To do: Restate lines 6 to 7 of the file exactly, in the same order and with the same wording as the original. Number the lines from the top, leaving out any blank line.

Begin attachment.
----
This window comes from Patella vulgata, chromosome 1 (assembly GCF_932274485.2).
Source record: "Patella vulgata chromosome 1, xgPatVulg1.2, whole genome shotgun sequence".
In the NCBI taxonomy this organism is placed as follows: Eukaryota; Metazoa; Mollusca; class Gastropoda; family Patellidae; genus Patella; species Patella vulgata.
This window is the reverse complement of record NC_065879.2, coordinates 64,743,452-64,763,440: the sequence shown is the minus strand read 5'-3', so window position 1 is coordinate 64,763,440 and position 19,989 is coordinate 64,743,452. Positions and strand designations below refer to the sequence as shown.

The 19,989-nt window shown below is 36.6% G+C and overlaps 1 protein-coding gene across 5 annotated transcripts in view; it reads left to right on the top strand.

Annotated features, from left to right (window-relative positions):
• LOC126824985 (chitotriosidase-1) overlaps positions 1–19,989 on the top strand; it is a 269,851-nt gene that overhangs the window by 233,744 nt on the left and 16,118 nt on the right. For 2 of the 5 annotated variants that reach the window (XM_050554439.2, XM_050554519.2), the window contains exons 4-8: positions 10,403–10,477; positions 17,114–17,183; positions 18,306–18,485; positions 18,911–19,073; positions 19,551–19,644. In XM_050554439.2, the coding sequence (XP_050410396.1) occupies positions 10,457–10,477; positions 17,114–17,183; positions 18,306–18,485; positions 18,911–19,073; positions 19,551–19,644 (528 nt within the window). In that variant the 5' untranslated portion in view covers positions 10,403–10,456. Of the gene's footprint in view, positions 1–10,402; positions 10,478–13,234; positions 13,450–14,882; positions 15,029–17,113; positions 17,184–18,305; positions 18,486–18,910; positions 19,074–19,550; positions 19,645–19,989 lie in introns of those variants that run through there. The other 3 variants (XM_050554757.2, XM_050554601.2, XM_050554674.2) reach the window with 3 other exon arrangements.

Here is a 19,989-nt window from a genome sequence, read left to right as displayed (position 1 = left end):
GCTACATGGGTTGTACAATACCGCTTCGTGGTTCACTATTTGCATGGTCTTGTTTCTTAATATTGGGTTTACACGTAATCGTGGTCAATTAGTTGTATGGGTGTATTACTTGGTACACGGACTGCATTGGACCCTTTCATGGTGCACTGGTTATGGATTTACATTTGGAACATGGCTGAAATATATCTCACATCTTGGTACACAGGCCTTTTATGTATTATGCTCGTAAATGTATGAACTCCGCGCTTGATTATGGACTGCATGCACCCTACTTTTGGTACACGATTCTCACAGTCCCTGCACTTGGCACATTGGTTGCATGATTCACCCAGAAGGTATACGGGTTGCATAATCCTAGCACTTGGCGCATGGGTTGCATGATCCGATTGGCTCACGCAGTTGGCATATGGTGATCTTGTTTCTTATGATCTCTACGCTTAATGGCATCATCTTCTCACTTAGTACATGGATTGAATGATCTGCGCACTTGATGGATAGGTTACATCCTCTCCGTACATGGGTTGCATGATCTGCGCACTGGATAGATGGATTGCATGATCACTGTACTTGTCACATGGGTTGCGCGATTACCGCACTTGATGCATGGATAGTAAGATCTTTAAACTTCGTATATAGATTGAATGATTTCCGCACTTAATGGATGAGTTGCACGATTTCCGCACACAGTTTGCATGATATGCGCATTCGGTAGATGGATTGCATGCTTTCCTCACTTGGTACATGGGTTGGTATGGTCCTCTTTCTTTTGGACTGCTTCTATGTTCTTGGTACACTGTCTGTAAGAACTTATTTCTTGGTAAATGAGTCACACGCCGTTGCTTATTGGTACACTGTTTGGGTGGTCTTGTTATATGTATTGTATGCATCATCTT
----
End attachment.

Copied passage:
Annotated features, from left to right (window-relative positions):
• LOC126824985 (chitotriosidase-1) overlaps positions 1–19,989 on the top strand; it is a 269,851-nt gene that overhangs the window by 233,744 nt on the left and 16,118 nt on the right. For 2 of the 5 annotated variants that reach the window (XM_050554439.2, XM_050554519.2), the window contains exons 4-8: positions 10,403–10,477; positions 17,114–17,183; positions 18,306–18,485; positions 18,911–19,073; positions 19,551–19,644. In XM_050554439.2, the coding sequence (XP_050410396.1) occupies positions 10,457–10,477; positions 17,114–17,183; positions 18,306–18,485; positions 18,911–19,073; positions 19,551–19,644 (528 nt within the window). In that variant the 5' untranslated portion in view covers positions 10,403–10,456. Of the gene's footprint in view, positions 1–10,402; positions 10,478–13,234; positions 13,450–14,882; positions 15,029–17,113; positions 17,184–18,305; positions 18,486–18,910; positions 19,074–19,550; positions 19,645–19,989 lie in introns of those variants that run through there. The other 3 variants (XM_050554757.2, XM_050554601.2, XM_050554674.2) reach the window with 3 other exon arrangements.